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I had a chance to visit the South East Regional Park shooting range and wanted to test my Ruger PCC takedown with and without suppressor. The pistol caliber carbine is not for everyone however I was very attracted to the PCCs that take Glock magazines. 50 yards is a very long shot with a hand held pistol but pretty easy with the PCC. Extended capacity magazines will certainly fit in a Glock pistol but the PCC is where they fit right in so to speak.

I tested Tula steel cased ammo at 25yards unsuppressed and went through several magazines, both factory Glock and ECI.
The group on the center target shows a nice group for casual aiming. I observed some of the KCI magazines were very tight in the Ruger PCC mag well and functioned fairly well with a few failures to feed/chamber. The Factory Glock mags functioned much better. I'm not a fan of steel cases, so I'll retest the magazines with brass.

The top left target was fired with the suppressor and a warm barrel. The point of aim is lower and the group has started to open up. The group on the top right was fired with the suppressor and a hot barrel showing the opening up a little more.

Conclusions?
1) The red dot was elevated enough to "see" over the suppressor even though it meant for a rifle (Hybrid 46)
2) After firing several magazines, steel cased ammo was less reliable in the PCC than brass.
3) Taking down the gun made it very easy to inspect the barrel after any failure to fire/ feed etc.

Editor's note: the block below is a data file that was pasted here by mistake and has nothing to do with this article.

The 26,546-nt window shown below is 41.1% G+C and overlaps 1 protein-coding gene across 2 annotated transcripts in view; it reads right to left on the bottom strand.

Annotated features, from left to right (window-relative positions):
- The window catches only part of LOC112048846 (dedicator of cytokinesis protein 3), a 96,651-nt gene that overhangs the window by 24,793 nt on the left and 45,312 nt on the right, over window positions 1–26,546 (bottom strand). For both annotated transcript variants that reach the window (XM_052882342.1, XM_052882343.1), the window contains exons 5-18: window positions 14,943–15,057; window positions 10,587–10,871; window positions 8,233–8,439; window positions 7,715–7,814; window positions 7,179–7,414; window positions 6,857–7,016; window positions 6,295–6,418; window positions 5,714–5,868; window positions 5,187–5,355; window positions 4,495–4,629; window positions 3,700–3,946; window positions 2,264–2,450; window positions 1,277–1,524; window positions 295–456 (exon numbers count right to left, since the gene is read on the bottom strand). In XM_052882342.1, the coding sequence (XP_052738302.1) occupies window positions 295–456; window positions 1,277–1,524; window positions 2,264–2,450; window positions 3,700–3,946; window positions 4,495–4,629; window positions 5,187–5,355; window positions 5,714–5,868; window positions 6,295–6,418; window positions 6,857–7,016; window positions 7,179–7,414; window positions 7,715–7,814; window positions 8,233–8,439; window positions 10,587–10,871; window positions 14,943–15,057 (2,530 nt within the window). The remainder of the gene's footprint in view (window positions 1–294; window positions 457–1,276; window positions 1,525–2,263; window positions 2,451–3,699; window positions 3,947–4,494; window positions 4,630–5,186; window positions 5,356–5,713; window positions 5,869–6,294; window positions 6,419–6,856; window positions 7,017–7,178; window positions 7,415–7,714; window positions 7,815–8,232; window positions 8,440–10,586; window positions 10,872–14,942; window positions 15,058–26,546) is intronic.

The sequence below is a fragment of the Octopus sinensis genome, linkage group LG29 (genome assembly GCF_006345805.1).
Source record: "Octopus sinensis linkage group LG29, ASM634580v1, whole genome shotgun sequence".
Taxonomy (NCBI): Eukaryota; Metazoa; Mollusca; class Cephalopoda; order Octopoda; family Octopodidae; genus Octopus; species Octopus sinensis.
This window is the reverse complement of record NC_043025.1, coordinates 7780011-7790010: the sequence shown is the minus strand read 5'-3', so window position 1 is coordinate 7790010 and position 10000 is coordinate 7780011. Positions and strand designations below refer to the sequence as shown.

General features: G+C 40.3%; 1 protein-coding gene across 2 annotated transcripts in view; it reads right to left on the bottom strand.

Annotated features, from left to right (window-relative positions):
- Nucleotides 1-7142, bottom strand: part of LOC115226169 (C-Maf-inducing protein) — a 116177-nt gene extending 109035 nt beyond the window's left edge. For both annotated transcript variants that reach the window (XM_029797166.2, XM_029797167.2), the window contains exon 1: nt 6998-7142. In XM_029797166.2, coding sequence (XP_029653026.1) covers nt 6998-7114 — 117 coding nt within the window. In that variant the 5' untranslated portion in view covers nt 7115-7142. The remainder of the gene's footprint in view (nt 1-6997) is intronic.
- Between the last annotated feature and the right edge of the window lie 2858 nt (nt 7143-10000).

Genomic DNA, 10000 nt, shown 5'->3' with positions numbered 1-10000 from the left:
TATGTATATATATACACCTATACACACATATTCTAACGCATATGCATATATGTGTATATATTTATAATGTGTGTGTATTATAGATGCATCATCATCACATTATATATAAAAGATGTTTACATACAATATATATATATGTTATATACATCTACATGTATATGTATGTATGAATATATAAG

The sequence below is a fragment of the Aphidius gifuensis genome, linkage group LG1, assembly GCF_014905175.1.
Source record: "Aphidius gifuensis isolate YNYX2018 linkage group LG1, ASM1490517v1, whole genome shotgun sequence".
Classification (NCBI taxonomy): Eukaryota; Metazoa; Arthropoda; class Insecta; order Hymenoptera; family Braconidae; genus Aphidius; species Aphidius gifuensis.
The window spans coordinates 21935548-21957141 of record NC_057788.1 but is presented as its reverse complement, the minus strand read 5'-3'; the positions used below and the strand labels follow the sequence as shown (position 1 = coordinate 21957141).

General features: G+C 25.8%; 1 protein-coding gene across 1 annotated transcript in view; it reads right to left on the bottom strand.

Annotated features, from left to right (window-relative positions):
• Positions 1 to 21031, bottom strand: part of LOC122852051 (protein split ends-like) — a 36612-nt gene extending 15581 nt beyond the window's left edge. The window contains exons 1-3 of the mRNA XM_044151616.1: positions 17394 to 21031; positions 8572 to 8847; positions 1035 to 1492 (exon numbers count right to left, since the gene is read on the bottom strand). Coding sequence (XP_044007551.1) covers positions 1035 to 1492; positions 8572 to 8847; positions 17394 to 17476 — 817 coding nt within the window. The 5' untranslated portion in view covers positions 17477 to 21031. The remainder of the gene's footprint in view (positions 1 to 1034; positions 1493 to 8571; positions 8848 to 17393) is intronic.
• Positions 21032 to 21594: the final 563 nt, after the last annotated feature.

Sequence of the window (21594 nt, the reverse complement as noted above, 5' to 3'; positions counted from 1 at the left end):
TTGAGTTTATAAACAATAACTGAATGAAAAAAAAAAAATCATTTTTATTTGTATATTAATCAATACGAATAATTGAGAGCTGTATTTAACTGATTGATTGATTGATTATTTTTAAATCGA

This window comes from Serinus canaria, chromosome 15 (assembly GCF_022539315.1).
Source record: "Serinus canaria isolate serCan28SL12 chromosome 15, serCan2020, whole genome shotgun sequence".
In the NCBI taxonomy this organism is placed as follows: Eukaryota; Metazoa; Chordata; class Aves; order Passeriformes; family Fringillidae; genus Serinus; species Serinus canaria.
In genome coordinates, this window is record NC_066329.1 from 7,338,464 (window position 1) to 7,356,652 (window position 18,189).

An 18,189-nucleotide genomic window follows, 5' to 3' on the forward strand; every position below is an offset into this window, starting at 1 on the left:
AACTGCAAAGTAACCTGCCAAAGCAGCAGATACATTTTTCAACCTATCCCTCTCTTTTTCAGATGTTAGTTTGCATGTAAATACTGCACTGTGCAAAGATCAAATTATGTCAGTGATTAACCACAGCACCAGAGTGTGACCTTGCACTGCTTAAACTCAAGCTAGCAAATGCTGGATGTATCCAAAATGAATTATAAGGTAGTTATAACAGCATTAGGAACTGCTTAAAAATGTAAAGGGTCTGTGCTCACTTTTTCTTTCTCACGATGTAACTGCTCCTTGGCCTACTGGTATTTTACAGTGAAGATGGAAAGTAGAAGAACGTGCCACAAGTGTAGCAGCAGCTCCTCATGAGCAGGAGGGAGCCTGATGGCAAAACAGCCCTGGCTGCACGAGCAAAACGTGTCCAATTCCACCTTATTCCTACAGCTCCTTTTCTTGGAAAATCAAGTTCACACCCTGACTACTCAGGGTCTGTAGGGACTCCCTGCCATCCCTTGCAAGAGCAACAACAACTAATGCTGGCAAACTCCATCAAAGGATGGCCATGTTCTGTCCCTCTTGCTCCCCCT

4) The ETS mag loader is very handy for loading a 33 round magazine.

Summary? Keep testing :) this is a fun rig.

25yard PCC target.jpg Ruger PCC Takedown.jpg Ruger PCC Front with suppressor and brass catcher.jpg Ruger PCC Left side with suppressor and brass catcher.jpg
 
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What loads were you using? I ask because the web page only indicates 2 calibers. I have found that hotter, heavier rounds do better in the carbines I own. Maybe some day I will luck out and find someone at the range with chronometer.

I have the TNW Aero rifle. in 10mm. I have found that I can shoot hotter, heavier loads than I would ever shoot in a 10mm pistol. I like the take down feature and the back pack that it fits in. I also have the dreaded Hi Point .45 acp carbine, ugly and crude. I reload all of my .45 ammo and make the rounds that I use in the carbine a bit hotter than I use in my 1911. The hi point is always a range favorite and even the lady's like shooting it. Some day I will take it apart and "adjust" the trigger. 100 yards is a stretch for the .45 acp. They get there but a bit more rainbow arching
 
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What loads were you using?
The Tula ammo was the 9mm 115gr FMJ and very very old. I was getting rid of it.
When I sighted in the red dot, I shot 124gr and 115gr brass ammo with it but not enough to make observations. I do have a Caldwell Chronograph and need to graph my velocities so I can build a ballistic table.
Maybe a range day in our future?


I have the TNW Aero rifle. in 10mm.
Oh I am envious. I grabbed the Ruger when it was on sale and Sportsman's finally updated my rewards account so it was very affordable. I really like 10mm and 45 cartridge though.

I also have the dreaded Hi Point .45 acp
I have looked at these and while I agree they aren't pretty, there's something magical about carbines.
How do you like the HK in 45?


Add a brass catcher if it's feasible, it will give you time back normally spent hunting for brass like a chicken.
Currently I'm not reloading 9mm as I can find it for $.28 or less per round for FMJ.
I plan to reload for +P velocities and JHP bullets at some point as well as heavy subsonic loads.